Professional societies proved crucial in modernizing Chinese librarianship. During the first half of the 1900s, the American Library Association awarded fellowships to study library science in the U.S., approved funding for a library school, conducted library surveys, supported projects encouraging public libraries, and mailed donated books [45]. Following the creation of local library associations, a national Library Association of China formed in 1925 to study library science, develop librarianship, and promote library coordination. Its committees addressed classification, cataloging, indexing, publishing, and professional education [46]. China became one of the 15 founding members of the International Federation of Library Associations in 1927. Mary Elizabeth Wood signed the charter on behalf of China, which remained an active member until the late 1930s (before rejoining in 1981) [47]. The China Society of Library Science formed in 1979. Its activities include research, publishing, training, holding conferences, and international cultural exchange. The establishment of this and other related professional societies, such as the Chinese Archives Association, advanced greatly the growth of local and global librarianship discourse and is a major accomplishment of the current era [48].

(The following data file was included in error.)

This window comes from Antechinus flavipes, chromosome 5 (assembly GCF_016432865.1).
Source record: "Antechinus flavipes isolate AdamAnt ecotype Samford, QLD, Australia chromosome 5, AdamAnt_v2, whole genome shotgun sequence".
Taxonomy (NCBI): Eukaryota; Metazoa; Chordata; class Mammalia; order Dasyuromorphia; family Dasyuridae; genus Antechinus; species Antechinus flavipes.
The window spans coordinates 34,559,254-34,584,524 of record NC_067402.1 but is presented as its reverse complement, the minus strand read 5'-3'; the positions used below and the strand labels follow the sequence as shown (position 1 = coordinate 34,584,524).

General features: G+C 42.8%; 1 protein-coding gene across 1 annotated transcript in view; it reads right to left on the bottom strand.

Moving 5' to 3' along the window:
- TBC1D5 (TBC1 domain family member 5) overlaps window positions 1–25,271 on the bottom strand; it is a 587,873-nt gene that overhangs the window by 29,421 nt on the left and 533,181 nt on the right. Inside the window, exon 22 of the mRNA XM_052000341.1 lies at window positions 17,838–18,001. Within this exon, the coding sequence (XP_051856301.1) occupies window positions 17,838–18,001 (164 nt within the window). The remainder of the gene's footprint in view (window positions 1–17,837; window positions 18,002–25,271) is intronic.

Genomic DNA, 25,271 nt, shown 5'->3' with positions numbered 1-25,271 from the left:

Formal schooling in library science is a hallmark of modern librarianship. As mentioned above, the first regular library school in China was founded in 1920. The second one opened at Chongqing’s National College of Social Education in 1941. It lasted seven years. There were numerous other short–lived schools and vocational programs before university–level library science departments took root and grew [49]. Peking University opened its library school in the historic year 1949. The Boone Library School was absorbed and expanded by Wuhan University three years later. These two programs became four–year undergraduate departments in 1956, graduating about 100 students each year [50]. The huge demand for trained library personnel in the 1950s prompted the creation of many correspondence, evening, and part–time schools. Radicals during the Cultural Revolution rejected librarianship as a science and profession. They suspended library education, destroyed teaching materials, and reassigned professors to unrelated positions [51]. The post–1978 era has seen a shift away from the Soviet to the American model of library education, the development of graduate education in librarianship, and an increase in the number of library schools from two to over 50. In addition, the emphasis of librarianship has changed from preserving and circulating materials to retrieving and communicating information [52].